Dein Angesicht, Op.127/2
Lehn deine Wang, Op.142/2
Es leuchtet meine Liebe, Op.127/3
Mein Wagen rollet langsam, Op.142/4
Der Tod, das ist die kühle Nacht, Op.96/1
Neun Lieder, Op.32
Ian Bostridge (tenor) & Roger Vignoles (piano)
Reviewed by: Rian Evans
Reviewed: 26 June, 2009
Venue: Snape Maltings, Aldeburgh, Suffolk
In his recital with Roger Vignoles on the last Friday of this year’s Aldeburgh Festival, there were two songs in Ian Bostridge’s programme which seemed particularly apt, with each in its own way serving to define the evening and the singer. Bostridge’s sequence of Brahms Lieder began with “Sommerabend”: the piano’s scene-setting conjured a gentle haze of evening light and, as Bostridge responded in glowing tone, nothing could have more appropriate for a summer evening at Snape. And, given the tenor’s apparent disinclination to stay in one spot on the platform for longer than three lines, it then felt like a nicely self-deprecating gesture on Bostridge’s part to include in his selection “Ich schleich umher”. Richard Stokes’s translation gave that as “I creep about”. So he does.
In the selection of Schumann songs which comprised the first half of the recital, Bostridge’s demeanour – which might almost be dyspraxic – at least had the virtue of making manifest the underlying angst-ridden nature of so many of these settings. But with Bostridge’s lightly mellifluous sound heard to great advantage in the Maltings acoustic, the overwhelming impression was of Schumann as absolutely central to the development of 19th-century romanticism. In the sequence of four late songs, singer and pianist pointed up wonderfully the flow of the phrasing and the deeply expressive harmonies. By contrast, the earlier of the two “Liederkreis”, written in 1840, pointed up the anguish and pain of the poet, and the very introspection of Bostridge’s manner – eyes gazing down and only rarely facing the audience directly – occasionally became so very poignant as to require a certain detachment on the part of the listener lest it all become unbearable. That was certainly the case in the last song of this cycle, ‘Der Tod, das ist die kühle Nacht’, where the weariness had a truly existential despair.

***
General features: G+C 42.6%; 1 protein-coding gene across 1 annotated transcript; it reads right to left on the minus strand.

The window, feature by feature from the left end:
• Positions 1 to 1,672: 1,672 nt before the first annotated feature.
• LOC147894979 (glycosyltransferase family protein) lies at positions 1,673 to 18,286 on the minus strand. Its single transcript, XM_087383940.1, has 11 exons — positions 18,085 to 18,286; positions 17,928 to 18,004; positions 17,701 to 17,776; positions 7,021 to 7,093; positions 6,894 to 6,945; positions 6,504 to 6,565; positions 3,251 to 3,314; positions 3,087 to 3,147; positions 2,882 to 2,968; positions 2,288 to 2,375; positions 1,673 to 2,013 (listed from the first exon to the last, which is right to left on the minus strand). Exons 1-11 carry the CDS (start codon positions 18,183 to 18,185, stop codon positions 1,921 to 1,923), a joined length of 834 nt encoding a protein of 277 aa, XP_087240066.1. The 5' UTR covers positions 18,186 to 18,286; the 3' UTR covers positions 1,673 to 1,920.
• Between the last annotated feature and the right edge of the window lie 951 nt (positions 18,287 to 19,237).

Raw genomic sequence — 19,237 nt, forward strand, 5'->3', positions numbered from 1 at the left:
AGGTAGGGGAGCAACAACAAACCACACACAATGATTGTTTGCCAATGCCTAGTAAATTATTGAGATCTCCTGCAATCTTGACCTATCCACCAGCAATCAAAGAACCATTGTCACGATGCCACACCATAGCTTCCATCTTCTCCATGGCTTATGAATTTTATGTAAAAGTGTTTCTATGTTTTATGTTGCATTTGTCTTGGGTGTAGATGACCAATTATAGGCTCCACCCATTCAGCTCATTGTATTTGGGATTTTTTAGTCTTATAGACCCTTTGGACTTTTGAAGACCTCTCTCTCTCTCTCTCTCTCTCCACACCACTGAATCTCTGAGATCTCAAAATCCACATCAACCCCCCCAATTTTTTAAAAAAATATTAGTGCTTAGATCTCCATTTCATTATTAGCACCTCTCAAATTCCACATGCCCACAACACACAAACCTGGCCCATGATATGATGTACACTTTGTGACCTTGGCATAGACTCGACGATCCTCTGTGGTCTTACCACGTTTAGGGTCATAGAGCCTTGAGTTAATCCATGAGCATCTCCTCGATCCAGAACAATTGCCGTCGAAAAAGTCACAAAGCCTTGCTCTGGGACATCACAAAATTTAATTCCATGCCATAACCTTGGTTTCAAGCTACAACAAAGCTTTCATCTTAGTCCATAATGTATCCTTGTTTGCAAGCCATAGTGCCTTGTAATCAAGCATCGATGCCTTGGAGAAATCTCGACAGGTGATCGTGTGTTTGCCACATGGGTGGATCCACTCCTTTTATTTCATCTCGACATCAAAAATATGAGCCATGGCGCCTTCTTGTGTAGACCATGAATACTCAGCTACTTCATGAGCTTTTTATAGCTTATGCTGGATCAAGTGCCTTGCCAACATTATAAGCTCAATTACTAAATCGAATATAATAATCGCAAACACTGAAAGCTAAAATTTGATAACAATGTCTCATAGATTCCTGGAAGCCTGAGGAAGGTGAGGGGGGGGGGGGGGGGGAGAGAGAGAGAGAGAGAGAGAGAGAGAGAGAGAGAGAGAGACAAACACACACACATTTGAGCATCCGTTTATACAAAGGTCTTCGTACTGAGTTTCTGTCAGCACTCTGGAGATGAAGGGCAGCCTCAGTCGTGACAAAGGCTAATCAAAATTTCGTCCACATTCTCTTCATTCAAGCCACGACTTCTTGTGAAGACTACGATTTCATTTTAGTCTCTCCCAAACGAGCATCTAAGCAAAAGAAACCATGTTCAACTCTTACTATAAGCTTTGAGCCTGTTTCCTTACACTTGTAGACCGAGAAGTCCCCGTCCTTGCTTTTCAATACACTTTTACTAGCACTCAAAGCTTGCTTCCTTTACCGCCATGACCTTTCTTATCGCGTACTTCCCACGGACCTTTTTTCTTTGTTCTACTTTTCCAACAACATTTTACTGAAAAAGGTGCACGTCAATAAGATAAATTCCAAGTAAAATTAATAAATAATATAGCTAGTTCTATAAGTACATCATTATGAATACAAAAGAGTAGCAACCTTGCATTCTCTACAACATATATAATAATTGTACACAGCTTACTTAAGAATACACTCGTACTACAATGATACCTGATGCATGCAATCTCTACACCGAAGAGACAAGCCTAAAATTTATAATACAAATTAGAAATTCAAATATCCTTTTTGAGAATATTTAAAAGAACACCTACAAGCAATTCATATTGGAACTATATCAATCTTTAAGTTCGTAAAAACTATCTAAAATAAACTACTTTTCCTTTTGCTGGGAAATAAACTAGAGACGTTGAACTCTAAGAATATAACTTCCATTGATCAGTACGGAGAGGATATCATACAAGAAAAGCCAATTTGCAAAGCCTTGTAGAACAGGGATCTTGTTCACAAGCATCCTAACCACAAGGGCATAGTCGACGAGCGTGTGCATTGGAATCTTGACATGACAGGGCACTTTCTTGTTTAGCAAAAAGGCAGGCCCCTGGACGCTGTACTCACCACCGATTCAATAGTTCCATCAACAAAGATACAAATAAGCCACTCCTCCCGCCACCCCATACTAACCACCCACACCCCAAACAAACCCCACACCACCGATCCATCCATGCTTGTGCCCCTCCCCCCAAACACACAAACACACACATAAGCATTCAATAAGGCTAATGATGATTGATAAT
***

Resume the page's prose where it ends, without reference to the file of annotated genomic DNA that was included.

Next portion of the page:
The other element of Schumann’s achievement that emerged very strongly in this performance was the intrinsic role of the piano in the structure: the instrument creates the emotional context in such a way as to allow the voice to add a new depth to the picture. Roger Vignoles’s playing was beautifully articulated and, in Schumann’s extraordinary postludes, he seemed not only to reflect on the feelings that the singer had invoked but also to encompass an extra dimension in these potent closing bars.
Vignoles’s Brahms was also deeply felt, yet, while Bostridge would surely not have been less sympathetically inclined towards Brahms than to Schumann, the tenor’s delivery was somehow less satisfying. On the surface of it, his highly individual tone ought to be ideal for Brahms, but, since he appears to rely on graduation of volume for effect rather than on varying colours, it became rather too predictable. Only in the last song, “Wie bist du, mein Königin”, as the poet compares his queen’s radiance to freshly blown roses, did Bostridge begin to stand upright and open up the voice and heart. With this being the last song of the recital, he really had left it a bit too late.